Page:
Recuperating After the Holidays

The festive holiday season is over and many of us are breathing a big sigh of relief. Memories of over-shopping, over-eating, late nights, too much partying and over-taxation of inner resources have hopefully been put away with the Christmas ornaments. January is a time when we feel a deep need to settle into our proverbial winter caves and do the human version of hibernation. It is a time when we can recommit to taking care of ourselves by making better food choices, spending less on material goods and reclaiming our over-extended energies. It is a time to turn inward and bring the focus back to Self.

Often at the beginning of a new year, we make resolutions – the basic ones are to go on a diet, exercise more, seek a new romance, be more positive, etc. And we truly mean to accomplish these resolutions. But after a couple of weeks, the resolve weakens and we find that we are going back to old habit patterns. Why do the resolutions fail? Often it takes a lot of energy to make changes. And January is not a high-energy month. We are in the depth of yin time; that quiet, internal, dark space that invites meditation and inner reflection; not the active energy of change. It is a time to allow any seeds of desired change to rest in peace, to be awakened later in spring when the energy starts rising again. The innate go-get-it energy just isn’t as available, and any push towards change results in fatigue and lackluster performance. So why not give into the natural rhythms of life and go gentle into January with a resolution to be still and reflective. Essential oils that assist in bringing the energies in to a deeper sense of self are angelica, cedarwood, frankincense, jasmine, lavender, myrrh, neroli, rose sandalwood and ylang ylang.   Essential oils can be burned in an aroma lamp or bathed in. These oils not only create a sacred space for inner contemplation, but also raise the consciousness for clearer self-understanding.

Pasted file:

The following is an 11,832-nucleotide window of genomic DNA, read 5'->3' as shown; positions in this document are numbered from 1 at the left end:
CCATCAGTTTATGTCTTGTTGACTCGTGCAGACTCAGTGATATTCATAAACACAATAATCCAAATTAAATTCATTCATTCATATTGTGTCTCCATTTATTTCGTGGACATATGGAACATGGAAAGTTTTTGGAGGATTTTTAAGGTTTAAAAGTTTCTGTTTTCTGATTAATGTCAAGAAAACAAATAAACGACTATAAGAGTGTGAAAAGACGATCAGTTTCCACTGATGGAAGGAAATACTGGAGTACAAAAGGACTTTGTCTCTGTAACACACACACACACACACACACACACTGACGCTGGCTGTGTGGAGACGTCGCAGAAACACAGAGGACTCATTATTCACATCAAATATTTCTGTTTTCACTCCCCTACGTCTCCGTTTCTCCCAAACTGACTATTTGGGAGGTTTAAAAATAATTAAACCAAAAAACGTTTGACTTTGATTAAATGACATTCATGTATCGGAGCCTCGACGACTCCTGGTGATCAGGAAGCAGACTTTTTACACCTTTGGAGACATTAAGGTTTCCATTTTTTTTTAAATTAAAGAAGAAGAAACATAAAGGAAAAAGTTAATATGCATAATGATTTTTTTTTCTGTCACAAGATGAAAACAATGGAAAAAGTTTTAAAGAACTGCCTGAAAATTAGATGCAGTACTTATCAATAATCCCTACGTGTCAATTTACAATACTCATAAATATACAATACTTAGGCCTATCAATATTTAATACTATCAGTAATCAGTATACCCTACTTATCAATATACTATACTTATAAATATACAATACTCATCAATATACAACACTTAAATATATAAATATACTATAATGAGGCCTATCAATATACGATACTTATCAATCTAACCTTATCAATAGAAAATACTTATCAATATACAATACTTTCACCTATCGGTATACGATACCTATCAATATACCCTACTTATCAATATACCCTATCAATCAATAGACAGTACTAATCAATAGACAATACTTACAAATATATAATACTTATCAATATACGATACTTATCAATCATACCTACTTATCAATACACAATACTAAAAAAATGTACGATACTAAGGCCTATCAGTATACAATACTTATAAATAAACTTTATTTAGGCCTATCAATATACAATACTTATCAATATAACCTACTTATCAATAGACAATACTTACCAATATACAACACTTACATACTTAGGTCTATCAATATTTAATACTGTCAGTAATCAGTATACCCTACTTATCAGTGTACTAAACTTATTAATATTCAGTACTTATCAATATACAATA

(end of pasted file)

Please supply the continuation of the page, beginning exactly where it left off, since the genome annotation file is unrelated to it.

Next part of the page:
Often in the winter, there seems to be an inner chill. When we expend energies being too busy “doing”, we aren’t able to keep our inner resources charged, which can lead to internal coldness. Warming essential oils can alleviate the feeling of depletion and cold. Some of these oils include *cinnamon, juniper, ginger, black pepper, peppermint, camphor, tea tree or rosemary*. These essential oils can be massaged on the body (in a carrier oil) or put in hot bath water (added to mineral/sea salt for diuretic effect). Bathing with essential oils in the winter is particularly effective for eliminating internal cold. It’s like warming the very bones!

Expending too much energy being externally oriented in January can make us feel tired and low. Not allowing our bodies to rebalance through rest and quietude can often encourage fatigue and depression. And this is where aromatherapy’s essential oils help! Essential oils, when inhaled, head straight for the limbic system, which because of its relationship to the endocrine system allows for balanced hormone production and release. When we stimulate the hypothalamus part of the limbic system, we return it to “set point” much like a thermostat adjusting hot and cold. Among other things, the hypothalamus regulates hunger, thirst and response to pleasure and pain, which are key factors in depression. Essential oils that can assist in relieving general depression are basil, bergamot, chamomile, clary sage, geranium, jasmine, lavender, melissa, neroli, patchouli, rose, sandalwood, and ylang ylang.

Another aspect of January is the length of darkness. Long winter nights can set up a special sort of depression – seasonal affected disorder or SAD. Many people find the low amount of sunlight and the lack of natural vitamin D can create a “Winter Blues” syndrome. Studies have shown that other possible causes of SAD could be related to a decrease of serotonin and an increase of melatonin, which affect our circadian/sleep rhythms. We talked about the hypothalamus above – it also affects, through the parasympathetic and sympathetic nervous system, one’s blood pressure, heart rate, the sleep/awake response and sexual arousal. If we have an increase of melatonin, then we may suffer from feelings of fatigue, anxiety, lethargy, loss of energy, difficulty concentrating, irritability, loss of libido, oversleep and social withdrawal – all symptoms of the SAD /melatonin link. Essential oils that can rebalance us and ease SAD are rosemary, peppermint, lemon, basil, ginger, tea tree and cypress. For anxiety, irritability and fitful sleep patterns chamomile, lavender, marjoram, clary sage and linden berry, celery seed and rose can help calm and reduce stress.

So this new year’s eve, instead of making grandiose resolutions that are counter-intuitive to our natural rhythms, why not honor the yin cycle’s desire for nurturing rest and inward reflection. Save the active resolutions for spring, which the natural energies of the Earth are supportive and pushing for change.